THE TUNK POND EPISODE, by Carl C. Osgood, Vista House, Surry, Maine 1995, 203-page paperback, $19.
The program was intended to be short … but it was shortened accidentally because … the safety valve on the engine popped open with a roar that drowned out everything. … I had told both crews to make all the noise and smoke they could, and they really poured it on
no one in the County could have been unaware of what we were doing. As the pusher went by everybody cheered then hung around just long enough to finish the beer.”
That was protagonist Paul Turner’s account of the start of the first official ore train to leave the Tunk Pond siding heading west for Ellsworth and Bangor. In the cover notes Turner is listed as the hero of the novel. However, I prefer to view him as a tour guide who leads the reader from Down East Maine to California to the silver country of Colorado to the Panama Canal construction and, finally, to the Continental capitals of pre-war Europe.
Turner was born in Ellsworth in the 1870s. Unfortunately, for a book that purports to be historical fiction, the author could have sprinkled annual benchmarks a little more liberally throughout the volume. We follow his life journey from Ellsworth to studying at Orono to becoming a mining engineer. His travels and adventures such as aiding in the discovery and mining of trace metals in the Tunk Pond and Blue Hill area serve as the medium for one long train ride.
The ore mined locally must be hauled to the smelter, located in the wilds of Quebec. This creates an interesting complication in the equation. Much of the bankroll for this operation comes from a consortium of French and German companies which adds an element of intrigue as the war clouds gather in Europe. Along the way, Paul manages to give the reader a pretty good picture of what life was like in small-town Maine during that era.
With the exception of the trips to Europe, which were made by steamship, Turner and the other characters travel and ship their commerce by train. It is here that the volume raises the interest level for that class of reader who could be best termed hard-core railroad nut. For those of us who have managed to avoid committing ourselves to a 12-step program to escape that affliction, this is a very enjoyable yarn. It is the first book I ever read that has a map enclosed in a pocket glued to the last page. Maps add to the enjoyment and education of the reader when dealing with what is no longer there.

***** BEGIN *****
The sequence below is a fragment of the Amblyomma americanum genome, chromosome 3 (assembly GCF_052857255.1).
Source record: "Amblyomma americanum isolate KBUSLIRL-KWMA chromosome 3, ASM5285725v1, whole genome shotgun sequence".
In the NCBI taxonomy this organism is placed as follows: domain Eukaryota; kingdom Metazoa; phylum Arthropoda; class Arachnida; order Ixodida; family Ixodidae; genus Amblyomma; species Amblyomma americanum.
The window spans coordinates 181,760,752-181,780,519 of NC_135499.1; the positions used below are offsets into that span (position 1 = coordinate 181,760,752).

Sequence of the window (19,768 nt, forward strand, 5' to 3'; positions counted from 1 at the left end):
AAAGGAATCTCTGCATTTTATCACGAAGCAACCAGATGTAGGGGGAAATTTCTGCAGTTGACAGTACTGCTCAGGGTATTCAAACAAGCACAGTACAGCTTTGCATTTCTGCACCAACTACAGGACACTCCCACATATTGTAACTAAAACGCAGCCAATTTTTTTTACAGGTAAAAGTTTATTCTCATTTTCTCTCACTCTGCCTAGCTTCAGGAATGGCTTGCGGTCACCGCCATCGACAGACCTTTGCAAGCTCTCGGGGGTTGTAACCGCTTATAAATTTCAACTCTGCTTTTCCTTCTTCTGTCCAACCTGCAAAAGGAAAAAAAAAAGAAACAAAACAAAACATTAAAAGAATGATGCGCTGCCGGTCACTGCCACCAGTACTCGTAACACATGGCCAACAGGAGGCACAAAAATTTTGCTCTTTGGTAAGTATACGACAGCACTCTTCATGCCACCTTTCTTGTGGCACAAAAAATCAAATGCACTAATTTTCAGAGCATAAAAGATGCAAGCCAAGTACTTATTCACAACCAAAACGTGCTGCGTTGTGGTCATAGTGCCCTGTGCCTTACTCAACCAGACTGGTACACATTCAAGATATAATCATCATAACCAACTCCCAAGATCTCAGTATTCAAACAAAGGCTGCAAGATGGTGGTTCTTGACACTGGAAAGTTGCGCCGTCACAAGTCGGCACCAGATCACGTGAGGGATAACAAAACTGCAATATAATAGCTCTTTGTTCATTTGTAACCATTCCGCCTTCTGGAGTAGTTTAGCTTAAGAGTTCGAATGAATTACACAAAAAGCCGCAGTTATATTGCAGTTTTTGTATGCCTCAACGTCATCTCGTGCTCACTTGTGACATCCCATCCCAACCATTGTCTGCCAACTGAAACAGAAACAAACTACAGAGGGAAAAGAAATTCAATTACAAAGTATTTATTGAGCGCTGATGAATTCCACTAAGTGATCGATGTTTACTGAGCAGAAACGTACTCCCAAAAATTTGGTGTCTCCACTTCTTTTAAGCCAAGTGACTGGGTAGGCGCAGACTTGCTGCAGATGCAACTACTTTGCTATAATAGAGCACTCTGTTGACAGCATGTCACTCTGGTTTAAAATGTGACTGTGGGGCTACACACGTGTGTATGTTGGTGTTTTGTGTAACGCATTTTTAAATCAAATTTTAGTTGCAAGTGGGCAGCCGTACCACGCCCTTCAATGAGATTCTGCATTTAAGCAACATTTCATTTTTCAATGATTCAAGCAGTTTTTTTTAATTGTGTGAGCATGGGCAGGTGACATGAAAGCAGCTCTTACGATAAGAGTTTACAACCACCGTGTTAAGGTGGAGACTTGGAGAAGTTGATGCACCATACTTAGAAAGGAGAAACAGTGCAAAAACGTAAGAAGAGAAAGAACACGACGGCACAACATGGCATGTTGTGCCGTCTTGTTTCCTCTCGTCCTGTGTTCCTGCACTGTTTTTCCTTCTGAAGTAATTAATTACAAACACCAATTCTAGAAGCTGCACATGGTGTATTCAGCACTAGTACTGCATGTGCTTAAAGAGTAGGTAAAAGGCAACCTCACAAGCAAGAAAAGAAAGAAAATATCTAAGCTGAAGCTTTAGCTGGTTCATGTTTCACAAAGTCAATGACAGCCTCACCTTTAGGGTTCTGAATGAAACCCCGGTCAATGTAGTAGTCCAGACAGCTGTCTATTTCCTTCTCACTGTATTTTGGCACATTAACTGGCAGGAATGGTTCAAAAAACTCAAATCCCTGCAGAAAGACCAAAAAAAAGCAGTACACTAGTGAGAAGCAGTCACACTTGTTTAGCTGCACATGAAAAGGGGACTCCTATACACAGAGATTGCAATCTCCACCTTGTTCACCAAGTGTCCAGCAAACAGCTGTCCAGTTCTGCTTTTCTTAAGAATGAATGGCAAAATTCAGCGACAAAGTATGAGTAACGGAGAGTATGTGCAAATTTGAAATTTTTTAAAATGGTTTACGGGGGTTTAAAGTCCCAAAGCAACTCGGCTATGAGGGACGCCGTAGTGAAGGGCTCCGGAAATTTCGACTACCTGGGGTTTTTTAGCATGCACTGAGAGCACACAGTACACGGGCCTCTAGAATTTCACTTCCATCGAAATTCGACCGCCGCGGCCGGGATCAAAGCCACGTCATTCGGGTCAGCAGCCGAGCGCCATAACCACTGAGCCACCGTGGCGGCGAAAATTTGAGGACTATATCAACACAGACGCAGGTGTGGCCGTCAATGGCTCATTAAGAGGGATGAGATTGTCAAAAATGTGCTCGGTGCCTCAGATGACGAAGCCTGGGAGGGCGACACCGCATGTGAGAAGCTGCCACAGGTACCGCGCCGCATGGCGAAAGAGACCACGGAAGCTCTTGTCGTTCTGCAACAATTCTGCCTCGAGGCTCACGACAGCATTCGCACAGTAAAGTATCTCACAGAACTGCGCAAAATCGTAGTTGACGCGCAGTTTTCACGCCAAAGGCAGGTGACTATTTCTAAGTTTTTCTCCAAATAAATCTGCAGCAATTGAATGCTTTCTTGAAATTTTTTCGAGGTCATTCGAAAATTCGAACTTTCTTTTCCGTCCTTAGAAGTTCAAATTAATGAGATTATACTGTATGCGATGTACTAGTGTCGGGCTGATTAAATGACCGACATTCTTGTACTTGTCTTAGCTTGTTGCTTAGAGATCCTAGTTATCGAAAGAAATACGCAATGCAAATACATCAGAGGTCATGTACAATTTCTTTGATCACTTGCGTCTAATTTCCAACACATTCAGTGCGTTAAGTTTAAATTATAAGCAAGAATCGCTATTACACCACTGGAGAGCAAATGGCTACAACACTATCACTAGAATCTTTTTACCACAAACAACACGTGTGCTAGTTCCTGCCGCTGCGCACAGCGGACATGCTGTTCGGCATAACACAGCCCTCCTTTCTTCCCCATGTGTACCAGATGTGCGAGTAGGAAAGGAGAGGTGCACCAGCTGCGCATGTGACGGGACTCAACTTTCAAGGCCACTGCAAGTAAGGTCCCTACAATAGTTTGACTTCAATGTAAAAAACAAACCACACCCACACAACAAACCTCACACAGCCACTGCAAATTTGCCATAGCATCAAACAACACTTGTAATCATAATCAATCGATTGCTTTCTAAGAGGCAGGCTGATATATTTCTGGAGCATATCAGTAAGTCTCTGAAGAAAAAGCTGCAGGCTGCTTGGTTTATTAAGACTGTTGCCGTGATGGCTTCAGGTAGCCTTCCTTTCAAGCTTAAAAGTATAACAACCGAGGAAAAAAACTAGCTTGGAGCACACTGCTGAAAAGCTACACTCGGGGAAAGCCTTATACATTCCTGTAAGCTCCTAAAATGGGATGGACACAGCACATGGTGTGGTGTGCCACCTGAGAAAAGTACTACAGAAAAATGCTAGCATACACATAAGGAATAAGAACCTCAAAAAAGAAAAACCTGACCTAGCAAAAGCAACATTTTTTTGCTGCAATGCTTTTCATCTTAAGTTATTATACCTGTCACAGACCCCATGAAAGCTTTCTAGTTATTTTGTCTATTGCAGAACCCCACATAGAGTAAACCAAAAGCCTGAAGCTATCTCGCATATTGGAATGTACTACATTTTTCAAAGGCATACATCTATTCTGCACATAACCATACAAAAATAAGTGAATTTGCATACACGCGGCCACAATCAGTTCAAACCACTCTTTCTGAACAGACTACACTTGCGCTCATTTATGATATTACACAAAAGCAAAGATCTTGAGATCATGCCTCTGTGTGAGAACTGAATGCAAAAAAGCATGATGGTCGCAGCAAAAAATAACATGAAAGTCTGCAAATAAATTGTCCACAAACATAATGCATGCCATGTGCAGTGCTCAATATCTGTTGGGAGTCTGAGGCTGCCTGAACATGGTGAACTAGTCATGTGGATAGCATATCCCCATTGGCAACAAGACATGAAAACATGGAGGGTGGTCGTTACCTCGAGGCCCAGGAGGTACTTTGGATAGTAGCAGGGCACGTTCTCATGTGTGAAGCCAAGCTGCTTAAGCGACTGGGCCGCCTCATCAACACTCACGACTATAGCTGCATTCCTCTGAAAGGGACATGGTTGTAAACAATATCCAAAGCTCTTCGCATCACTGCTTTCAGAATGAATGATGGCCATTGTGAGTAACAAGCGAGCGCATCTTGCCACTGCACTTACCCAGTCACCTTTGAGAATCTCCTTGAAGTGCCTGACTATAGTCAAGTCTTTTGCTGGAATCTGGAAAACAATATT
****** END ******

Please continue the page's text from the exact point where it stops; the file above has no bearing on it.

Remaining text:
Forget about the fact that as residents of Bangor, we can chauffeur visiting flatlanders to the top of Cadillac Mountain in X minutes (the X being a product of the driver’s age multiplied by the percentage of Route 3 between the Ellsworth Triangle and the Trenton bridge which happens to be under construction at the moment).
In Paul Turner’s time, you boarded a Maine Central passenger train at the space now occupied by the strip mall on Washington Street and paraded east through Ellsworth to Washington Junction where the train headed for the pier at the end of Hancock Point. (Yes, there were rails all the way.) There you boarded a ferry, also provided by Maine Central, and sailed across Frenchman Bay to Bar Harbor. Old railroad schedules indicate that travel times were not grossly dissimilar to current ones given the variation in the percentage of modern road construction.
Buyers of this book should not expect great literature. Character development is something that Osgood leaves for the world’s Tolstoys. We know that Paul Turner is a good man who cares about his family and treats his employees well. That may be enough in a yarn, but that also may be what divides yarns from great literature. The rest of the characters enter and leave the tale without our ever knowing all that much about them.
In a society that takes launches and landings of the space shuttle as non-news events, it is good to remind ourselves (and teach our young) whence we came. The local flavor of this book does this as well as anything that I have read recently. We all should be reminded occasionally that it was not that long ago that there were two ways to travel long distances. You sailed along the coast or you took the train. The train was hauled by huge, noisy, air-polluting steam engines that were fueled and driven by men of steel. They opened America to our commerce and our dreams.